Like most wars, Operation Desert Storm was begun in a noble spirit of common purpose and national unity. But within a week it was mired in domestic politics and rivalries. The antiwar movement, as it geared up for last Saturday's mammoth protest in Washington, dropped some of its high-minded claims to be acting more in sorrow than in anger, threatening to "take back the government for the people" in next year's election. Police in San Francisco began agitating for the right to wear flag patches on their uniforms, warning demonstrators what kind of justice to expect. And on a visit to Fort Bragg, a man introduced generously as a "former soldier"--former National Guardsman Dan Quayle--denounced protestors with a vigor that reminded The New York Times of another vice president who made a name for himself as a scourge of dissent: Spiro Agnew.
Quayle was right about one thing: opponents of the war are a small minority of the American people. A "Newsweek" Poll showed that a record 86 percent of the population supported the president. But once the adrenaline of the first week's rallies wore off, the peace movement had to confront some hard choices about its future. Strategically, it was pursuing goals--an immediate cease-fire and withdrawal--that seemed quixotic in the midst of the largest aerial bombardment in the history of warfare. "The problem with the peace movement," said liberal Democratic Sen. Paul Wellstone of Minnesota, "is that besides "peace now,' it has not presented a real alternative. It's a movement without a coherent message." Tactically, it seemed not to have thought much beyond last weekend's march, except for a suggestion by Alex Molnar of the Miliary Families Support Network that people "telephone their representatives and senators every day until this war ends, and ask politely what they did that day to end the war in the Persian Gulf," a campaign sure to elicit a great many reprints of speeches from the Congressional Record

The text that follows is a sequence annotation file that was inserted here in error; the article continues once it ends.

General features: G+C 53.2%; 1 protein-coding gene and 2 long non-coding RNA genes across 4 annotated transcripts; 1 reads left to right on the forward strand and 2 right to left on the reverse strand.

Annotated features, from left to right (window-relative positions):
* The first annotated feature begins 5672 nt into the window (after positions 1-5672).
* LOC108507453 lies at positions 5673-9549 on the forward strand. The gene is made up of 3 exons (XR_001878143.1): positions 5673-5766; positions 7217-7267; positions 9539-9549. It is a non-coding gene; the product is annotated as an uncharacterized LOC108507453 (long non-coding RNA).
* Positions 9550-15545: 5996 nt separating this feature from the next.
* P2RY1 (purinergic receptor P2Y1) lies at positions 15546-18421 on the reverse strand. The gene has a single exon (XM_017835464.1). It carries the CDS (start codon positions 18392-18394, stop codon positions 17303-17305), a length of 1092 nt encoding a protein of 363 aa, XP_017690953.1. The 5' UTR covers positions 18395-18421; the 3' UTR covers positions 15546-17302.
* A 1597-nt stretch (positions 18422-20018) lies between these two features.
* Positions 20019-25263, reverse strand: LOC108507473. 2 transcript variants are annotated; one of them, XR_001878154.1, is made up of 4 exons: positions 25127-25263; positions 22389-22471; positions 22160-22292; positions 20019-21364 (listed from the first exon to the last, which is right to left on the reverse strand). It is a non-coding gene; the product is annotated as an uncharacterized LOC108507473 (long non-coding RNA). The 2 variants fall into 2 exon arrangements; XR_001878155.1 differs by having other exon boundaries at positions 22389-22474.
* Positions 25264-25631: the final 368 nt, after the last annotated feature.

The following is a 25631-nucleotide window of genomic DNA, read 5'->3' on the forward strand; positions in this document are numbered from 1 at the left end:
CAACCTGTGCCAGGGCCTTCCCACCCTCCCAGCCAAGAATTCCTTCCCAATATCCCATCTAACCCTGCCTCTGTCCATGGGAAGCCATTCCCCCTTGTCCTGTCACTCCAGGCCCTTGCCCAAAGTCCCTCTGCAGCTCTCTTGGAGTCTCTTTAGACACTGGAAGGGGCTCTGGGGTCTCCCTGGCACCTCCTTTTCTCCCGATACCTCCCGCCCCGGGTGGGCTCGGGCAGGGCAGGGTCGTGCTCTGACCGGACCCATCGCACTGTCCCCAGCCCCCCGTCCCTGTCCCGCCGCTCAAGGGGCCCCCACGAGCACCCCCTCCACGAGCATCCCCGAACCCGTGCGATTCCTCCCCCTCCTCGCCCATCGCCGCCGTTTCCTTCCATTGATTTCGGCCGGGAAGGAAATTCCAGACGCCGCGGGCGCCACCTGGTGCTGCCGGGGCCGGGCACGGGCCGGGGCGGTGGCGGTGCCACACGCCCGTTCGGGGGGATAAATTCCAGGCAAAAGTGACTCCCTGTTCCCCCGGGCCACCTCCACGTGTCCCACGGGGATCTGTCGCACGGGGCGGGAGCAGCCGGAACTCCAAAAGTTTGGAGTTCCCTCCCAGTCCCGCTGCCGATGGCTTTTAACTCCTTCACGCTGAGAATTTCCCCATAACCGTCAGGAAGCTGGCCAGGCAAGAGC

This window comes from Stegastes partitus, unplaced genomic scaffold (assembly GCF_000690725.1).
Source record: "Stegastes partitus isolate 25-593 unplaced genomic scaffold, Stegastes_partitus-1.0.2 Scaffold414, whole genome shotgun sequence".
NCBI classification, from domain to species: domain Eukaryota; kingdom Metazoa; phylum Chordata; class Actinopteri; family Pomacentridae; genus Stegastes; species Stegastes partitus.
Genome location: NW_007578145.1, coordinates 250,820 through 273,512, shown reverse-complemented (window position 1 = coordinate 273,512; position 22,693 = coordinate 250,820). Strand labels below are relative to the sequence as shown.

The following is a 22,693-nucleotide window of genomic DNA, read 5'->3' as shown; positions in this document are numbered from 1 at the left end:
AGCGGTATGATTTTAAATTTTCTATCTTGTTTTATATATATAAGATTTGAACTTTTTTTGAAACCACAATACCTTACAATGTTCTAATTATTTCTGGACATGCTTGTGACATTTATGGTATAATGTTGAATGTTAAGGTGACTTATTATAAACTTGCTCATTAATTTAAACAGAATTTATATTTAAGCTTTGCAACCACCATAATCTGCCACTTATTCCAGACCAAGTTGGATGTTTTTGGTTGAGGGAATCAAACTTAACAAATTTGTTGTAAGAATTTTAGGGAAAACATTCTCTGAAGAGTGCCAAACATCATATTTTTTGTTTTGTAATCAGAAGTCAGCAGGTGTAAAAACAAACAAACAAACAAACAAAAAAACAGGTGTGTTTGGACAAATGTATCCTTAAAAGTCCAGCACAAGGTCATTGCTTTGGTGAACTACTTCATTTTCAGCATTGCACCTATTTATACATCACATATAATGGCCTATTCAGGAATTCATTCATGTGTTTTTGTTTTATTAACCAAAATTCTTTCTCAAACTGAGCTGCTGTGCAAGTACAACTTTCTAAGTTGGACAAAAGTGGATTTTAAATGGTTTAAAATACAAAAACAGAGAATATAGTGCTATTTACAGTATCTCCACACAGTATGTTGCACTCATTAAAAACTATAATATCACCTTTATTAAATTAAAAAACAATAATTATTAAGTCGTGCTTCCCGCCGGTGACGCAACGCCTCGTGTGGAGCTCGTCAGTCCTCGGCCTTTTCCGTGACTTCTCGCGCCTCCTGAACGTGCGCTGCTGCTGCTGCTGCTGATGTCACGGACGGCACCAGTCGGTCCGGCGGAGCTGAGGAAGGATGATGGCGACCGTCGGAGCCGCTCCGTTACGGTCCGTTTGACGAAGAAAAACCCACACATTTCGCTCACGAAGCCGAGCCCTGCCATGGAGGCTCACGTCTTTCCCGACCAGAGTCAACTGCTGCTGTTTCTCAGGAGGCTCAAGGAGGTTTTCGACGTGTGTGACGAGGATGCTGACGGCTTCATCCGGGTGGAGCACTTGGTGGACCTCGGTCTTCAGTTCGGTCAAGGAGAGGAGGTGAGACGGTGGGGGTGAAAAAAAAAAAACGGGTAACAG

Organizationally, the peace movement was beset by tension among its diverse components. Molnar, who carefully points out that although he opposes the war, he supports the troops (including his own son, a 21-year-old Marine), faced a pointed question from a listener who argued that soldiers in the gulf "are also perpetrators of a crime." (He also confronted a fellow peace lover who was as concerned about Molnar's use of a nonreusable paper cup as he was about the bombing.) And politically, it had to face up to at least a temporary loss of support in Congress. "There is still the feeling that by opposing the war, you are undercutting morale of the troops," said political analyst William Schneider. Come 1992, he added, "Republicans will want to use Saddam Hussein as the next Willie Horton"--a symbol with which to flay Democrats seen as soft on war criminals. A House leadership aide agreed that "Iraq's bombing of Tel Aviv and the apparent torture of POWs has quelled any antiwar sentiment there might have been on the Hill." To say nothing of the reaction Saddam's oil spillage provoked among environmentalists.
And there was the distracting question of how you react if right-wing extremists start handing out literature at your rallies. The violently anti-Semitic Liberty Lobby has taken a strong antiwar stand. Dick Gregory, a leader of one of the two main antiwar umbrella groups, spoke at the Liberty Lobby's 1990 convention. Followers of right-wing rabble-rouser Lyndon LaRouche have tried to join antiwar groups in several cities.
The movement, of course, is still young. Some of its leaders appear to be thinking ahead. Daniel Ellsberg is urging the movement to focus now on preventing an escalation of Desert Storm into a full-scale ground war, perhaps a more realistic goal than an immediate cease-fire. Democratic Rep. John Conyers predicted last week that Bush would soon have to reactivate the draft--and if so, he added, "we want it to be fair and there'll be no exemptions for college students." This was a shrewd tactic for stampeding young people, and their parents, into the peace movement. And there was, finally, undeniably, the presence of more than 150,000 Americans on the Mall last Saturday, little more than a week into a war whose worst horrors surely lie ahead of us. The peace movement, like the troops themselves, has barely begun to fight.